When I found out we were pregnant, something resonated in me: “Do it differently, Amanda.”
As I’ve previously shared, I’d always been terrified I’d end up the neurotic mom from ‘Modern Family.’ Was I going to lose myself? Would I become a high maintenance control freak? Would my life revolve around my children? Would I end up trying to keep up with the Jones’ like our American culture demands? Would financial constraints turn me into a resentful monster?
Part of me also couldn’t shake icky feelings from my days as a server in Los Angeles, waiting on moms who expected everyone’s existence to revolve around their very special children. A-very special children. Or rather, audacious moms and dads, that expected you to be a babysitter, allowing kids to play in the middle of an aisle with an entire backpack of sprawled out toys while you’re serving hot coffee in a tight diner setting. UGH. It can leave a bad taste in your mouth for sure.
But when a friend recently asked what I meant by wanting to do motherhood differently, I was dumbfounded to be at a loss. What the heck did I mean? Where does this idea resonate from? Am I just totally full of shit?! My kid is sure to the color on the walls– I’m not that naive, but how do I want to do it differently?
In the brief moments I have to actually connect with Baby Soul, I let this idea marinate. I asked my friend Stacer (now Aunt Stacer!!!) to send me articles about unconventional parenting and like the pro that she is, she has supplied me with articles and podcasts about living minimally, or selling everything to travel the world. Thus far, I’ve hinted to my sweetie, nothing says good parenting like zip lining through the jungles of Africa and he wasn’t having it. HE NEVER LETS ME DO ANYTHING!!!! *hogs remote to watch 127th hour of HGTV* :)
Before getting pregnant I watched ‘Captain Fantastic.’ SUCH A GOOD MOVIE!! It’s such an unknown, little independent gem. If I had the Harvard education and insane physique, I would be over the moon to raise my kids off the grid in the mountains. Well, “Power to the people!” minus the plot twists. :)
Talking with my BF (now Aunt BF!!!) about our shared love of this movie, she suggested I read some queer parenting literature. After scratching my head for a minute, she mentioned it’s Unconventional Parenting 101. DUH. Very true! That’s kind of a brilliant idea.
I also began thinking about parents I did admire. Friends that have traveled to Mexico or Italy with their newborn and haven’t let being parents stop them. Parents that brought their kids to every social party their friends were throwing because having kids wasn’t going to stop them from a social life. Parents that are still making music videos or auditioning despite being moms and dads. Parents where the mom brings home the bacon and dad plays Mr. Mom. Etc, etc, etc…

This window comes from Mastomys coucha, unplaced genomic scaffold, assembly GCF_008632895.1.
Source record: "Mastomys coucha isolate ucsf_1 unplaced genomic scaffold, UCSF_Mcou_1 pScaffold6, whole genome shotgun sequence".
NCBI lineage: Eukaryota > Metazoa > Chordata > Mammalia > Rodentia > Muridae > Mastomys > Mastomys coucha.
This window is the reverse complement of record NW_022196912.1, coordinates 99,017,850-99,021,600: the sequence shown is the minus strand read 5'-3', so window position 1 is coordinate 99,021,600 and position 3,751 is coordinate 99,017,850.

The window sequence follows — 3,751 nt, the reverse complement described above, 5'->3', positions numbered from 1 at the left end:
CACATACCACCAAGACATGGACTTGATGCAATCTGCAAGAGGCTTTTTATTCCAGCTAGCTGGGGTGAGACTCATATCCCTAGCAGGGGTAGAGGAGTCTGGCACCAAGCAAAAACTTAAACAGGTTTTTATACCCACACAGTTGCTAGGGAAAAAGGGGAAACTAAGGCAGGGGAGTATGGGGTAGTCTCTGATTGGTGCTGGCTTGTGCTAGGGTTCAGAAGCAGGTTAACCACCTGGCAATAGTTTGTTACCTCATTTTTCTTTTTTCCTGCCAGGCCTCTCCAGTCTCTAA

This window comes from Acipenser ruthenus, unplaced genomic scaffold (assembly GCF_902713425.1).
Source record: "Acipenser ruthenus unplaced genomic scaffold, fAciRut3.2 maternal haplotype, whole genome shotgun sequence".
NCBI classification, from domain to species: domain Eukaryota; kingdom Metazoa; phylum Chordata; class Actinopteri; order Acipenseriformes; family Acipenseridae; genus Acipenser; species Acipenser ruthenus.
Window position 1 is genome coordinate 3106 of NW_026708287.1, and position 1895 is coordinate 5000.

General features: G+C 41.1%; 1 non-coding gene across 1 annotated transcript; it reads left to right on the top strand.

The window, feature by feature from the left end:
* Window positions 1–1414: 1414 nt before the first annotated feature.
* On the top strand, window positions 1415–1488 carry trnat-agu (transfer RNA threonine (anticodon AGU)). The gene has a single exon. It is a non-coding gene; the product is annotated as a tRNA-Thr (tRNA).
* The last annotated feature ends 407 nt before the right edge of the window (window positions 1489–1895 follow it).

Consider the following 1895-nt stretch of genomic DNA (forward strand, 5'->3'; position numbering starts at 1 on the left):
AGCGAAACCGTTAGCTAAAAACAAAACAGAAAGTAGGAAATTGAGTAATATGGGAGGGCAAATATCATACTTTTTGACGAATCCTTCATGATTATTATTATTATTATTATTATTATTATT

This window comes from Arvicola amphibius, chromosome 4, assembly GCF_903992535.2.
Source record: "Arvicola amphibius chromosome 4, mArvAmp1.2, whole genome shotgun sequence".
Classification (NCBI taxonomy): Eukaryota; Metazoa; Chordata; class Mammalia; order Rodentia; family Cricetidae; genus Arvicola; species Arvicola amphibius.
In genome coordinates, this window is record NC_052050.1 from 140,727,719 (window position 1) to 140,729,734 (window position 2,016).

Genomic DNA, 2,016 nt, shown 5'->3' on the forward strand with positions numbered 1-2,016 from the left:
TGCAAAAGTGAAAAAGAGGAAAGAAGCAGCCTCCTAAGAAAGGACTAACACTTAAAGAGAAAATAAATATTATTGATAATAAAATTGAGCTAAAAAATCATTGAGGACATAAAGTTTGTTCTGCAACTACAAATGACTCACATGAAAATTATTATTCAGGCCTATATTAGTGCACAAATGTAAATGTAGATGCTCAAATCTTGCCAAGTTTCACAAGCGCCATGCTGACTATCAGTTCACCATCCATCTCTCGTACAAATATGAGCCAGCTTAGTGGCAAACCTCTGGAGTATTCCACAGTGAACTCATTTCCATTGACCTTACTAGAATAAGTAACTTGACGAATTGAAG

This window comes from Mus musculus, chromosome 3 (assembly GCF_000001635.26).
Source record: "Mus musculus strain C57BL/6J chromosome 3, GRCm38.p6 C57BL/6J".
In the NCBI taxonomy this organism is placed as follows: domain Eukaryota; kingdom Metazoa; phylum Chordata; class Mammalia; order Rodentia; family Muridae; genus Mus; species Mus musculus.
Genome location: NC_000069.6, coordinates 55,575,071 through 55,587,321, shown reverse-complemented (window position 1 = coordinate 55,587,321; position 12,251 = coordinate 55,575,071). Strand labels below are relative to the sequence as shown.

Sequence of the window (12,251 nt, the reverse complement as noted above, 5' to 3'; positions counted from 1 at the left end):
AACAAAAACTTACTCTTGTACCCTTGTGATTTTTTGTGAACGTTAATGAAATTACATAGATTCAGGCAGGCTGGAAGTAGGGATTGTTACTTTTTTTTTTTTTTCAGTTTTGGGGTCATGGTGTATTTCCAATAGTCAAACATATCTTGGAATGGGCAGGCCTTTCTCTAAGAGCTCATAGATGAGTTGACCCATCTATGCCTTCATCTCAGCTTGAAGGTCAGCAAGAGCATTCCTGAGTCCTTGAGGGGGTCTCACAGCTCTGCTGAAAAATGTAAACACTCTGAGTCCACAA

In a podcast, I remember Elizabeth Gilbert (now Aunt Liz!!!!) sharing a story about her mother going into her room and shutting the door behind her two kids. They knew that for an hour every day, it was mommy’s writing time. Soon, mommy’s writing time became Liz’s writing time and she still recalls the impact that had on her as a young girl. She didn’t view it as selfish or mean, it’s just what mom does and it taught them to play on their own and develop their own creativity. WHAT A GIFT!!!
In my ‘Psychic Teachers’ podcast with Deb Bowen and Samantha Fey (LOVE THIS PODCAST!), Samantha talks about doing the same. Once nap time was over for her girls at a certain age, she introduced ‘alone time.’ The girls would spend an hour a day doing their own thing alone in their room. They write, they listen to music, etc. This allows their mom to spend time mediating or having the alone time she desperately needs as a psychic to cleanse and get her work done. Not to mention the girls have learned to love it as well!
Obviously, I’m still figuring it out (and have a sneaky suspicion I will be for the rest of my life :) ) but what I do know is that I don’t want to live in fear. I would love for my kid to backpack through Europe after high school. I would love for Baby Soul to learn to fix cars and ride motorbikes like her dad. Why not a Mother/Baby Soul photography adventure through Brazil? Maybe a culinary adventure through Paris? (Nothing says ‘Make mommy dinner, kid!’ like French cheeses!) Maybe hiking the PCT? Maybe it just means we don’t let our (potential) daughter watch Disney princess movies because there’s more to life than finding a man. I don’t know!
But I will love this adventure… :) And I would LOVE to hear what ‘doing it different’ means to you. Any ideas you’ve had or stories you’d like to share, it would be a LOT of fun to brainstorm. Not to mention would help a sista’ out. xoxo